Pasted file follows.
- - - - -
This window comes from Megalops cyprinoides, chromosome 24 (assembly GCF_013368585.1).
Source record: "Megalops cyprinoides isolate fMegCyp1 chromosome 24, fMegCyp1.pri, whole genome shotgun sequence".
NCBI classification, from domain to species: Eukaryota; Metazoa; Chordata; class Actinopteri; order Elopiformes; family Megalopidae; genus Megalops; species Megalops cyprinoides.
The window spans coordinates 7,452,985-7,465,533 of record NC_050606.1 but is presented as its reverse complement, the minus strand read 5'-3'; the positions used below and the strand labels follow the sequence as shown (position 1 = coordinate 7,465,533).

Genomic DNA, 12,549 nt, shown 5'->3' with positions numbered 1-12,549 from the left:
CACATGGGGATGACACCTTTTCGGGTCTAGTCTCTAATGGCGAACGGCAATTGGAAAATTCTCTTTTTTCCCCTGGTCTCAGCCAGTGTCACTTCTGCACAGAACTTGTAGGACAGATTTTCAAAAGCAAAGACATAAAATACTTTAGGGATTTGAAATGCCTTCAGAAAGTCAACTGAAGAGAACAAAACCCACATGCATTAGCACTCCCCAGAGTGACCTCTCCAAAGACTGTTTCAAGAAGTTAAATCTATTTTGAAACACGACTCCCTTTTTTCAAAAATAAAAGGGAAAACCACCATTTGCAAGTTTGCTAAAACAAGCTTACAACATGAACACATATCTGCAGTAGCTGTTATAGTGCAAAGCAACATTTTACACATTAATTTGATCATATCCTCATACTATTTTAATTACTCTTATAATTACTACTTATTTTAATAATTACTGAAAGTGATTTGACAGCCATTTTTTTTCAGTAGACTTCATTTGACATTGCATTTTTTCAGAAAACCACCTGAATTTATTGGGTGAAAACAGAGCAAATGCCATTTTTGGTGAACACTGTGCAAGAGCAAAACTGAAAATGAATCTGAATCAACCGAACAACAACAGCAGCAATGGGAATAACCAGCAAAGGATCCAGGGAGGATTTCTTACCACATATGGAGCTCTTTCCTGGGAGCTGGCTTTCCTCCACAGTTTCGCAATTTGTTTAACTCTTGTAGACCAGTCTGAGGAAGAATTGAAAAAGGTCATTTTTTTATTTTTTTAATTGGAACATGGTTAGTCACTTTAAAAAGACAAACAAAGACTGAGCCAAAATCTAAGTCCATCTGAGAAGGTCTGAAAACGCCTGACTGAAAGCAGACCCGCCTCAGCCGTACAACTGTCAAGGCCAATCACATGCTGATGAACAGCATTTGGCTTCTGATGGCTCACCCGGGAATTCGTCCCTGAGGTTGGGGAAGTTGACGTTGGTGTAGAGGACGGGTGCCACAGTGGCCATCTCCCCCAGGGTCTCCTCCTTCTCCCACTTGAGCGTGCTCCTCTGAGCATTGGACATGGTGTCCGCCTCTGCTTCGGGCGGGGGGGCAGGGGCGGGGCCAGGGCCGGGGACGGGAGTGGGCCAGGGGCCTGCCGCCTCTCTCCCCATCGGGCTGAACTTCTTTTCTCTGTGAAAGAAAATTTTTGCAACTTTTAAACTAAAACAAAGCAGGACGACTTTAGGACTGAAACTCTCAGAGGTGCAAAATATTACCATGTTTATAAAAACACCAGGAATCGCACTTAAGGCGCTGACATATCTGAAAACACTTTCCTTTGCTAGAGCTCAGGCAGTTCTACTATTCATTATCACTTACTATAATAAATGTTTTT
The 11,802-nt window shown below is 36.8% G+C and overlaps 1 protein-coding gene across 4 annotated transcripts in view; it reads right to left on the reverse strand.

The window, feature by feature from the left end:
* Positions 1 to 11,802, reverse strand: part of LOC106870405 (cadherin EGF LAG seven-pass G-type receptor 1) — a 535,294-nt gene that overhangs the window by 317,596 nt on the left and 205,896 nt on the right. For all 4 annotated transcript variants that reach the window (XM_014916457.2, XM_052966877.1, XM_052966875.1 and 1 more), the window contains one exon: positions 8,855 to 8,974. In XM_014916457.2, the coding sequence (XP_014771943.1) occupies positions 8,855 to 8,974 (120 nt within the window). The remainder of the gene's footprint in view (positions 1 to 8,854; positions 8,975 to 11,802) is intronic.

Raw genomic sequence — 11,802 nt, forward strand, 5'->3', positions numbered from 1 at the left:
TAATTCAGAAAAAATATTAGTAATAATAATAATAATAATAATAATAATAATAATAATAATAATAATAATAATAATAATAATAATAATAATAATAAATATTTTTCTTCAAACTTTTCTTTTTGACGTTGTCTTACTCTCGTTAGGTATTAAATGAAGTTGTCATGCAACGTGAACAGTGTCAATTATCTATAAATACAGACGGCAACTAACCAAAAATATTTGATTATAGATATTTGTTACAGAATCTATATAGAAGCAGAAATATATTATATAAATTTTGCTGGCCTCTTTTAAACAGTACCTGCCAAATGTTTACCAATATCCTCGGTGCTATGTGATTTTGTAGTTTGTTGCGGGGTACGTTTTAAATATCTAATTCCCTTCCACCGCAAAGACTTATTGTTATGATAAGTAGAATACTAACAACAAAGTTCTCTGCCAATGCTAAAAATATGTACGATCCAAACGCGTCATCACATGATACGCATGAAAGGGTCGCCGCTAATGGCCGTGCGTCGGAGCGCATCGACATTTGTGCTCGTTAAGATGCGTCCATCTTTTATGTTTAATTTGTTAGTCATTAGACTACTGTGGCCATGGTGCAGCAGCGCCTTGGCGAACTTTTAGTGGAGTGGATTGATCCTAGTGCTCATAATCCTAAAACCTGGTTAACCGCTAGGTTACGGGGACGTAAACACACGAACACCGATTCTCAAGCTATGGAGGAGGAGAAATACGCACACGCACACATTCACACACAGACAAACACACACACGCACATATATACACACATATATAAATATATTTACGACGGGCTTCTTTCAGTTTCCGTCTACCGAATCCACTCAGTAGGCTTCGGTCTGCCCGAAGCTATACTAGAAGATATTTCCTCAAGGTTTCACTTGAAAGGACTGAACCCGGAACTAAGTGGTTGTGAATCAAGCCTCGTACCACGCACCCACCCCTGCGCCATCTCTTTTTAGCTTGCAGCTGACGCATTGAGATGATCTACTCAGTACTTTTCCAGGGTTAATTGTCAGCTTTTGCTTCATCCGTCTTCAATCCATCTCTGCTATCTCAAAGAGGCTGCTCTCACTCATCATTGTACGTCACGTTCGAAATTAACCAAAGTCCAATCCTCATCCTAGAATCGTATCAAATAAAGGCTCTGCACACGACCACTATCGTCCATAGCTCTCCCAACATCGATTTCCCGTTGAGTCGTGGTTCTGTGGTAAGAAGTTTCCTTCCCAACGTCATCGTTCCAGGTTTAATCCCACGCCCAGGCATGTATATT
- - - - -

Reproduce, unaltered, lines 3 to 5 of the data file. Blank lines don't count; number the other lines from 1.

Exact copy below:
NCBI classification, from domain to species: Eukaryota; Metazoa; Chordata; class Actinopteri; order Elopiformes; family Megalopidae; genus Megalops; species Megalops cyprinoides.
The window spans coordinates 7,452,985-7,465,533 of record NC_050606.1 but is presented as its reverse complement, the minus strand read 5'-3'; the positions used below and the strand labels follow the sequence as shown (position 1 = coordinate 7,465,533).

Genomic DNA, 12,549 nt, shown 5'->3' with positions numbered 1-12,549 from the left: